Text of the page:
The Tech - Online EditionMIT's oldest and largest
newspaper & the first
newspaper published
on the web
Boston Weather: 45.0°F | Fog/Mist

As R/O Ends, Orientation For Frosh Parents Begins

By Frank Dabek

After acclimating freshmen to life at MIT, Residence and Orientation Week will wind down with a set of activities during the last few days of this week focused on new MIT parents.

The events for parents are a "series of open houses," said Dean for Student Life Margaret R. Bates. Activities will begin this afternoon with a welcome ceremony at the Student Center.

The weekend is "a chance for parents to ask questions and get answers and a sense of where their sons and daughters are going," Bates said.

In the past, up to 400 parents have attended the weekend, said Esther Y. Lee '98, a member of the Committee on Parents' Weekend. Lee said that she is "prepped for 400, but more would be wonderful."

Lee called the weekend a kind of "mini parents R/O" and said that the 16 events scheduled for this year will be the most ever done. Parents will be able to attend a open house on religion, a tour of food services at MIT, a freshman-parent dinner for underrepresented minorities, an athletic open house, and a presentation on the history and tradition of MIT by the MIT museum.

Saturday morning will begin for parents with a continental breakfast at Walker Memorial followed by a meeting with President Charles M. Vest.

Martha R. Jennings, manager of president's house, expected between 1000 and 1200 guests, both parents and freshmen. The breakfast, which includes a receiving line, is "a chance [for administrators] to introduce themselves" to parents, Jennings said.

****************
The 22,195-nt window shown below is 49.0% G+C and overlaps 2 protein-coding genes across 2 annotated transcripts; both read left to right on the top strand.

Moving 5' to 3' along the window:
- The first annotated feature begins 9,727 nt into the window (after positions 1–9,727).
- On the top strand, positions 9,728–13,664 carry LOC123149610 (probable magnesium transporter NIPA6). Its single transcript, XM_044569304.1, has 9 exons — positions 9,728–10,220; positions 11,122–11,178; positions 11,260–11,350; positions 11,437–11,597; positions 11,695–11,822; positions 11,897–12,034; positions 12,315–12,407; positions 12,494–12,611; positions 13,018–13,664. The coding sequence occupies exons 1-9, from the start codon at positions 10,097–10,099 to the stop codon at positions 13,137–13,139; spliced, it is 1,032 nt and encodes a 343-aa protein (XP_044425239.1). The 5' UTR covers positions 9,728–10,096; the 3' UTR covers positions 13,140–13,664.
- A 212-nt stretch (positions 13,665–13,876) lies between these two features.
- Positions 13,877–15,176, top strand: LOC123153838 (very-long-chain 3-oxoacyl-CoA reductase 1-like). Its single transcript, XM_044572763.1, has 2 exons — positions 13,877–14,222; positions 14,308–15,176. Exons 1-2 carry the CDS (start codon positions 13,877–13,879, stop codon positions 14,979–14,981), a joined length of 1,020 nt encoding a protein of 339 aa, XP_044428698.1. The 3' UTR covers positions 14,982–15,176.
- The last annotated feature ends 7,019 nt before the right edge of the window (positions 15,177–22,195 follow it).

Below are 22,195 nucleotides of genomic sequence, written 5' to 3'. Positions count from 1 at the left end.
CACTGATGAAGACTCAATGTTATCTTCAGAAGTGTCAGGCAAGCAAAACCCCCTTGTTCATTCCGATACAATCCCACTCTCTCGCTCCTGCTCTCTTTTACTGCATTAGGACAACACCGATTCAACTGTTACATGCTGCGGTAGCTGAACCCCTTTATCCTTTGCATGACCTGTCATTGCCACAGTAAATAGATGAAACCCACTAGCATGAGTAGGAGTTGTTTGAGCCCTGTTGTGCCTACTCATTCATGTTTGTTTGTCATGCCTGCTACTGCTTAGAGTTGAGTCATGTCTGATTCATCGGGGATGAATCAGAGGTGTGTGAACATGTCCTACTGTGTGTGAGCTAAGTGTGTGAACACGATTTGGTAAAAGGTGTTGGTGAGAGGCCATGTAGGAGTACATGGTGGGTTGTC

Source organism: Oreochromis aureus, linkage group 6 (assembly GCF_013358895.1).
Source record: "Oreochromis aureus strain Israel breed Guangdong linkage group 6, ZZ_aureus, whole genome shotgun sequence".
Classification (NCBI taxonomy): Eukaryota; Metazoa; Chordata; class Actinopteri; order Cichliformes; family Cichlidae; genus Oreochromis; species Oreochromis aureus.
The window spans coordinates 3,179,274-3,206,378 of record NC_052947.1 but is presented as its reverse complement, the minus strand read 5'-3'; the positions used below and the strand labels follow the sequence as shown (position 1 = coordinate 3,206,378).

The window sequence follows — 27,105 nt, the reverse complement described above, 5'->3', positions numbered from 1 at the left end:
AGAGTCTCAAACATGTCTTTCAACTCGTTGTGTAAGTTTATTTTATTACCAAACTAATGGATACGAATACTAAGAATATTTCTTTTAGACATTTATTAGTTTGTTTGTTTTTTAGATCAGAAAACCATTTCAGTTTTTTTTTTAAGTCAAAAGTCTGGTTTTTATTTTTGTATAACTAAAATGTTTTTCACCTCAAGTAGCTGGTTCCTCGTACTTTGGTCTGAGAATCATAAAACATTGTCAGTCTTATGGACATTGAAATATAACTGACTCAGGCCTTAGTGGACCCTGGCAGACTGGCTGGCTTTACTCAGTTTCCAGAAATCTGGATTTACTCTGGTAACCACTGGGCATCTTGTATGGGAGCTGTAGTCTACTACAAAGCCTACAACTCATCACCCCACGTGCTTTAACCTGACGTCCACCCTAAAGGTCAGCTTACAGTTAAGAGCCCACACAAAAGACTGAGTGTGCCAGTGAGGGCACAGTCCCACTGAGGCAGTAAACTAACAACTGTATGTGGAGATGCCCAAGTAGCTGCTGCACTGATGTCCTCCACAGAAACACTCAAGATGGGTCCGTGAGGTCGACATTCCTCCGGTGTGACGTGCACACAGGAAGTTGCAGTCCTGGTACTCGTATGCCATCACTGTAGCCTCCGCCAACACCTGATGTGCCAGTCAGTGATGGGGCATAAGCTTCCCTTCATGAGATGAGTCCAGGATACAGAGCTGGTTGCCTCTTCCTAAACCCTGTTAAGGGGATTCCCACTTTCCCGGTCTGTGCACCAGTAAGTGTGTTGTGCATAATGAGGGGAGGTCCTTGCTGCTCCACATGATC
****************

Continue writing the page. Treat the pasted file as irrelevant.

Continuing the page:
The Chorallaries will also regale parents as they wait to meet Vest.

Presentations to inform parents

Saturday continues with an panel discussion called "Cutting the Apron Strings." Lee said that the event, which will be as informal as possible, is designed "to assure parents that their freshmen will be taken care of academically, socially, and in all aspects of campus life."

The program will also "let them know about the facilities at MIT," Lee said. MIT is not an easy place, but parents "should pretty much leave [their] students alone. Students will do well here and if not, we have the resources in terms of tutoring, counseling, and support offices to help them," she said.

This panel will be made up of Associate Dean for Residence and Campus Activities Andrew M. Eisenmann '75, Bexley Hall Housemaster Carol Orme-Johnson, Associate Dean of Counseling and Support Services Arnold R. Henderson Jr., and three students.

"Greek 101," apresentation by Adviser to Fraternities, Sororities and Independent Living Groups Neal H. Dorow, assistant dean for RCA, will answer parents' questions concerning Greek life.

For parents of students residing in dormitories the "Mi Casa Es Su Casa" event will provide an opportunity to meet housemasters and tour dormitories.

A new event this year is the Boston brunch and cruise on Sunday for which over 30 parents have already registered.

Family weekend in October

This weekend's events for parents is a precursor to a broader Family Weekend in October. Bates said that the programs do not totally overlap.

Theresa J. Lee, program manager for alumni/alumnae activities, said that this weekend is intended for "freshmen's parents while family weekend is for all parents."

In addition, she said that since Family Weekend occurs when MIT is in session, parents have the chance to see a different aspect of the school than they will this weekend. Any similarities are "not anything that would prevent parents from coming again."